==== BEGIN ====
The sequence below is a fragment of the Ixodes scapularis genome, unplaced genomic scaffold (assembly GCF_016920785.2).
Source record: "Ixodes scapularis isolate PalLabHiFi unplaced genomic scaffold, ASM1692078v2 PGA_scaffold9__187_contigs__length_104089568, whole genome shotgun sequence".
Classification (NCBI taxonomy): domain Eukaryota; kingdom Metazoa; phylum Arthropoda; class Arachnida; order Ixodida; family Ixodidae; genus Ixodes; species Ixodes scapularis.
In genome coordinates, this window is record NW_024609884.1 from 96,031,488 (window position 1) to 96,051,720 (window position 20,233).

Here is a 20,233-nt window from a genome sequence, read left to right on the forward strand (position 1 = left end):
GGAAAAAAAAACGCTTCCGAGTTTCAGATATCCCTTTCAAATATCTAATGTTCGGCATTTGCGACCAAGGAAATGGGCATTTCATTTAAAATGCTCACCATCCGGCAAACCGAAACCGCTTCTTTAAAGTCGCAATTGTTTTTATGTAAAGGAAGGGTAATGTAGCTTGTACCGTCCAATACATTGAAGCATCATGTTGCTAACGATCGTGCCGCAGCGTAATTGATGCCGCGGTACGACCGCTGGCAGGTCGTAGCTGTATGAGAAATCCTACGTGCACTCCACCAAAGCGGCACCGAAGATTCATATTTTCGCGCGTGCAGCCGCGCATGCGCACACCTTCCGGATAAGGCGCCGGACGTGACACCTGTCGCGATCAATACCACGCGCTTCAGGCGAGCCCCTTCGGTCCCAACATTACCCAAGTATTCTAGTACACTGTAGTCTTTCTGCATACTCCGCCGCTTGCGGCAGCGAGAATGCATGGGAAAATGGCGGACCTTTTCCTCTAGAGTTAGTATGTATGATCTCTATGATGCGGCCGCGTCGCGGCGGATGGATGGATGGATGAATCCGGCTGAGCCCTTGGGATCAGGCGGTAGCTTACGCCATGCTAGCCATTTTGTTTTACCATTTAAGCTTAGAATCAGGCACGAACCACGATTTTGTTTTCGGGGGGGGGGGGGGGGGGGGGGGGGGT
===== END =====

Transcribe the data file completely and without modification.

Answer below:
The sequence below is a fragment of the Ixodes scapularis genome, unplaced genomic scaffold (assembly GCF_016920785.2).
Source record: "Ixodes scapularis isolate PalLabHiFi unplaced genomic scaffold, ASM1692078v2 PGA_scaffold9__187_contigs__length_104089568, whole genome shotgun sequence".
Classification (NCBI taxonomy): domain Eukaryota; kingdom Metazoa; phylum Arthropoda; class Arachnida; order Ixodida; family Ixodidae; genus Ixodes; species Ixodes scapularis.
In genome coordinates, this window is record NW_024609884.1 from 96,031,488 (window position 1) to 96,051,720 (window position 20,233).

Here is a 20,233-nt window from a genome sequence, read left to right on the forward strand (position 1 = left end):
GGAAAAAAAAACGCTTCCGAGTTTCAGATATCCCTTTCAAATATCTAATGTTCGGCATTTGCGACCAAGGAAATGGGCATTTCATTTAAAATGCTCACCATCCGGCAAACCGAAACCGCTTCTTTAAAGTCGCAATTGTTTTTATGTAAAGGAAGGGTAATGTAGCTTGTACCGTCCAATACATTGAAGCATCATGTTGCTAACGATCGTGCCGCAGCGTAATTGATGCCGCGGTACGACCGCTGGCAGGTCGTAGCTGTATGAGAAATCCTACGTGCACTCCACCAAAGCGGCACCGAAGATTCATATTTTCGCGCGTGCAGCCGCGCATGCGCACACCTTCCGGATAAGGCGCCGGACGTGACACCTGTCGCGATCAATACCACGCGCTTCAGGCGAGCCCCTTCGGTCCCAACATTACCCAAGTATTCTAGTACACTGTAGTCTTTCTGCATACTCCGCCGCTTGCGGCAGCGAGAATGCATGGGAAAATGGCGGACCTTTTCCTCTAGAGTTAGTATGTATGATCTCTATGATGCGGCCGCGTCGCGGCGGATGGATGGATGGATGAATCCGGCTGAGCCCTTGGGATCAGGCGGTAGCTTACGCCATGCTAGCCATTTTGTTTTACCATTTAAGCTTAGAATCAGGCACGAACCACGATTTTGTTTTCGGGGGGGGGGGGGGGGGGGGGGGGGGT